by John Feffer
The cyberattack on Sony Pictures last month was a classic whodunit. The FBI, playing the role of Sherlock Holmes, visited the virtual crime scene, gathered up the evidence, and tried to piece together the motives of the potential culprits.
As a result of the FBI investigation, the Obama administration declared that North Korea was the instigator. The U.S. government claimed to have irrefutable evidence that North Korean hackers were responsible for breaking into Sony’s servers and vacuuming up private emails and information about executive salaries. Released to the press, this information proved a great embarrassment to the company.
The motive, meanwhile, was clear. North Korea was unhappy about the Sony picture The Interview, which portrayed the assassination of North Korean leader Kim Jong Eun. The hackers had also threatened to coordinate attacks against theaters premiering the film.
So: an open-and-shut case. The Obama administration imposed yet another set of sanctions against North Korea, and congressional hardliners pressed for the United States to return the country to the terrorism list.
Then the doubts began, as industry experts began to challenge the Obama administration’s assertions about North Korea’s culpability. Hackers were notorious in their ability to disguise their tracks and pin the responsibility on an innocent third party. A note sent to a journalist included a line in Korean that was ungrammatical and, worse, didn’t use the proper honorific for Kim Jong Eun. Other potential culprits – including disgruntled Sony employees and a mysterious cybercrime outfit called the Lizard Squad – began to complicate the picture of North Korea as the brains behind the operation. Skeptics, myself included, demanded that the FBI present all the evidence.
That’s when The New York Times revealed a big twist in the plot – and all whodunits need a twist to keep the attention of readers.
The United States had in fact been the first to hack into North Korea. It had done so preemptively, and as far back as 2010. The National Security Agency wasn’t just snooping around. It installed malware on North Korean computers to monitor the activities of such entities as Bureau 121, which is allegedly responsible for cyberattacks.
This is not the first time that the United States has engaged in the same kind of cyberoperations that it criticizes other countries for sponsoring. Washington deployed several destructive viruses against Iran’s nuclear industry. And it has gone head-to-head against China in this new arms race in the digital realm. A good defense, as the saying goes, is a good offense.
And we likely know only the tip of the iceberg when it comes to U.S. cyberwar activities. The U.S. objective of maintaining “full spectrum dominance” extends to cyberspace. The Pentagon has been bringing in experts from the private sector to help maintain this dominance, for instance through “Plan X,” a Pentagon initiative to make cyberwarfare as easy for the average military official as playing a video game.
There are some interesting holes in the story of the preemptive U.S. strike on North Korea, however. For instance, if the NSA was monitoring North Korean activities, why didn’t it alert Sony to the threat? Perhaps the U.S. government was more interested in assessing the capabilities of North Korea than they were in helping to plug a hole in Sony’s defenses.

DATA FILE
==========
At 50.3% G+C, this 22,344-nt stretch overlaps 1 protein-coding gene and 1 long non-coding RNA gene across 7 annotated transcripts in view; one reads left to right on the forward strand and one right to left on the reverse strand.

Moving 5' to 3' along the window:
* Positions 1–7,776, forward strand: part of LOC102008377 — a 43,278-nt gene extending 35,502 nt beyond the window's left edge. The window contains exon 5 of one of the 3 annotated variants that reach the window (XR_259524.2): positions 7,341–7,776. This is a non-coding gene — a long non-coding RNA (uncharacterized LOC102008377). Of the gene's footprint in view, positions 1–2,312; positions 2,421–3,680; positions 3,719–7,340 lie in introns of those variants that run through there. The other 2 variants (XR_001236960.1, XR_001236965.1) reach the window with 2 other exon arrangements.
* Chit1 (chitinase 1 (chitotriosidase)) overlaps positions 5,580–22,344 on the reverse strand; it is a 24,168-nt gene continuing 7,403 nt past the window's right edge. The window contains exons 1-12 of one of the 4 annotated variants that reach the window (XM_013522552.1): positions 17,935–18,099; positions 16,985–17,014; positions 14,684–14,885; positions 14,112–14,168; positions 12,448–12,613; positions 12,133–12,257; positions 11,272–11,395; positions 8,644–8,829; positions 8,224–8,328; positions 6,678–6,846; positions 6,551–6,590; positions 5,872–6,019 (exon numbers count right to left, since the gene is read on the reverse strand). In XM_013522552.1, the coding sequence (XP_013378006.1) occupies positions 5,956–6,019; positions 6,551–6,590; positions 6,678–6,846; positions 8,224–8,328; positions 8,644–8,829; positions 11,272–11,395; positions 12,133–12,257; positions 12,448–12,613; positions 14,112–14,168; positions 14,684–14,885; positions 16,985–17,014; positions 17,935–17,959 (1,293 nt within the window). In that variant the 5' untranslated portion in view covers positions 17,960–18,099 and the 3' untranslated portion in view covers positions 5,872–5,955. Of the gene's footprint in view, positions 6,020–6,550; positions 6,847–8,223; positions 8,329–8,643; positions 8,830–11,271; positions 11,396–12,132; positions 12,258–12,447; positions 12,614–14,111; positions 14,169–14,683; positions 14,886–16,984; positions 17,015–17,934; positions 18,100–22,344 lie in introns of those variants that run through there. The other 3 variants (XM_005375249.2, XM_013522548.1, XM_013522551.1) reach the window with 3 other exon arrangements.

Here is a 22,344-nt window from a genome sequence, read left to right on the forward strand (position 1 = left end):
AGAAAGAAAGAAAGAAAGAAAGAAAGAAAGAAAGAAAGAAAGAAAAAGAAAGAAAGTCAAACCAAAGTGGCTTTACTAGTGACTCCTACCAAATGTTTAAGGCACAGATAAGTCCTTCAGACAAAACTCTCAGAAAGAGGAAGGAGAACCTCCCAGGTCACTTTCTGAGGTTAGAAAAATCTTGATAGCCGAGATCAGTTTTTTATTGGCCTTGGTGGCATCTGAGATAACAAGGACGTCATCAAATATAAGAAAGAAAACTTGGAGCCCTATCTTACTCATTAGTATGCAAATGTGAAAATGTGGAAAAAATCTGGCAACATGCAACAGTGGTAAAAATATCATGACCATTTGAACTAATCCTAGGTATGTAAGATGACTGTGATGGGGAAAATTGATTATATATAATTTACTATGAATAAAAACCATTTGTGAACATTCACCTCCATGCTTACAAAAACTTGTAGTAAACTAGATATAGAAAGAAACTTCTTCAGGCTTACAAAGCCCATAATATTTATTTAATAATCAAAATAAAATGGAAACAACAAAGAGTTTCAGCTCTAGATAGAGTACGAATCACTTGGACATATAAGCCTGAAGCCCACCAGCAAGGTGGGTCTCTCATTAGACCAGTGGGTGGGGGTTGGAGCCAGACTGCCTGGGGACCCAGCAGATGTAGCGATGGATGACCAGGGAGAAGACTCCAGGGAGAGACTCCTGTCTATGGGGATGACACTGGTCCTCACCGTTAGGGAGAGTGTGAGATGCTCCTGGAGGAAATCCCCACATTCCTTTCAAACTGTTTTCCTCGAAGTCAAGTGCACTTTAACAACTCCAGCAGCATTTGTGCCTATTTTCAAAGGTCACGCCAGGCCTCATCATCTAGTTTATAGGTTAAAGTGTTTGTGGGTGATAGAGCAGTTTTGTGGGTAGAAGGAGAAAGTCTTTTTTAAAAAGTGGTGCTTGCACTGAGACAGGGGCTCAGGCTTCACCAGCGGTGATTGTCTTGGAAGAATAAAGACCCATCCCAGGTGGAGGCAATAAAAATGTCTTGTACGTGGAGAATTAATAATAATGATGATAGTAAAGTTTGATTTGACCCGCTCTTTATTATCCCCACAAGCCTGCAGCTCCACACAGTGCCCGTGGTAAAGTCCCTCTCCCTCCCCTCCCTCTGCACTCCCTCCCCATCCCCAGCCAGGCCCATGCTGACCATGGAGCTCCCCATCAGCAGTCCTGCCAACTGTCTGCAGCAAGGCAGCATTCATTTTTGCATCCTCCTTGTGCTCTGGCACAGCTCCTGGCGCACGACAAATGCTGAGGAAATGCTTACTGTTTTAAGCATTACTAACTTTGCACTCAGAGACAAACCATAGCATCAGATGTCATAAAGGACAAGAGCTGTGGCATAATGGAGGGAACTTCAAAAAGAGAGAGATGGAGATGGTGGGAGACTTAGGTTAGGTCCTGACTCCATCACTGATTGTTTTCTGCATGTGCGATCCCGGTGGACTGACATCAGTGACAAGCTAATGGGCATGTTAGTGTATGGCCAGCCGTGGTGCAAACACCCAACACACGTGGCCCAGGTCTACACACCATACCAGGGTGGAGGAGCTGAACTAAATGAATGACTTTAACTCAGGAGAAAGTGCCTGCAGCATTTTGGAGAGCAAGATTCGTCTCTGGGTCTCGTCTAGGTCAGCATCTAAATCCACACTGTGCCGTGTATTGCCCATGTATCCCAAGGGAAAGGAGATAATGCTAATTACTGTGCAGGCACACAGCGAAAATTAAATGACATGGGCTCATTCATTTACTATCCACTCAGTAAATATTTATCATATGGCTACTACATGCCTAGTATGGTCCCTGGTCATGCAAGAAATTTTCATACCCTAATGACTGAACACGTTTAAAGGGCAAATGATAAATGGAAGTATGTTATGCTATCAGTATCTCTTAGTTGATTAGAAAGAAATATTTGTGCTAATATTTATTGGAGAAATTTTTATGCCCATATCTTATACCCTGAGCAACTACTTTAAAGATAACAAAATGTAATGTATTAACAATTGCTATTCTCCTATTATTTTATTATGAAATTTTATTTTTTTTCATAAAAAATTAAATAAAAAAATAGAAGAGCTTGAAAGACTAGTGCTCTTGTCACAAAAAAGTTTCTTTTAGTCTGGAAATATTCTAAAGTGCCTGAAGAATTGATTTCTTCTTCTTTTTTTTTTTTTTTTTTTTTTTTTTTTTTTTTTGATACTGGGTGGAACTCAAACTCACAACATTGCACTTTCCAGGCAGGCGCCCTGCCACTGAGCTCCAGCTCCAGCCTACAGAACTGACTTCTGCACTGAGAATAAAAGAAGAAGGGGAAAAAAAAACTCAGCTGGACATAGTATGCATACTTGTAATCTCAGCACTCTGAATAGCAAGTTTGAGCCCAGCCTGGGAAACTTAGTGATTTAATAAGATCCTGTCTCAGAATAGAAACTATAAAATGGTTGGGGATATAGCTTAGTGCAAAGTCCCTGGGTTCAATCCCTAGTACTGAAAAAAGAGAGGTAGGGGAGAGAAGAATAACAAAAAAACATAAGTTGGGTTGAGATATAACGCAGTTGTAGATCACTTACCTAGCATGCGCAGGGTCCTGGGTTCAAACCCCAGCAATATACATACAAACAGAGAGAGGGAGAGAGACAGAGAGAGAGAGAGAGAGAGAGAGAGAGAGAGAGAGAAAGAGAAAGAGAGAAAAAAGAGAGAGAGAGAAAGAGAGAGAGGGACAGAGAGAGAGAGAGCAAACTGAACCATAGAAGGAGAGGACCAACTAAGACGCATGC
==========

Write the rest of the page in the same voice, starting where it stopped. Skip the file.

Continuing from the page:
Another interesting question mark in the story is the role of South Korea. According to the Times report, the NSA hacked into North Korea with the help of South Korea. But other documents released by Edward Snowden suggest that the NSA actually infiltrated South Korea’s spy systems and in that way made its way to the North. So, which was it: was South Korea an ally or a target?
And therein lies the most provocative challenge of the cyberworld. Everyone is an object of surveillance. Yes, the United States treats its allies differently than its adversaries when it comes to official foreign and economic policy. But intelligence agencies are often just as interested in an ally’s secrets as an adversary’s. And in the business world, there is no such thing as friend and foe. Everyone is a competitor.
That’s why Edward Snowden’s revelations were so devastating. The Germans learned about the hacking into Chancellor Angela Merkel’s cell phone, just as the Brazilians found out about the surveillance of President Dilma Rousseff’s email and phone calls. Germany and Brazil are U.S. allies. But they are also countries that pursue their own national interests. So, as far as the United States is concerned, they need to be monitored.
Moreover, as the Snowden documents revealed, the United States has felt the need to conduct surveillance on Americans themselves – just in case the private interests of U.S. citizens don’t intersect with the national interests of the country.
Snooping on foreign leaders? Monitoring its own citizens? Suddenly, the United States was sounding a lot like North Korea. After all, North Korea is renowned for maintaining tight surveillance of its own citizens. The North Korean government is also deeply suspicious of the behavior of even its erstwhile allies, like China and Russia.
But, of course, it was the United States that launched its hacking attack on North Korea before North Korea had turned its sights on the United States.
The Sony hack has been held up as an example of North Korea’s specialty: asymmetrical warfare. It usually relies on the weapons of the weak against strong adversaries like the United States. But there was a dangerous symmetry lurking in the cyberworld all along. Spyware, it seems, is everywhere.
This article was first published in the South Korean newspaper Hankyoreh. Photo of James Franco and Randall Park in The Interview.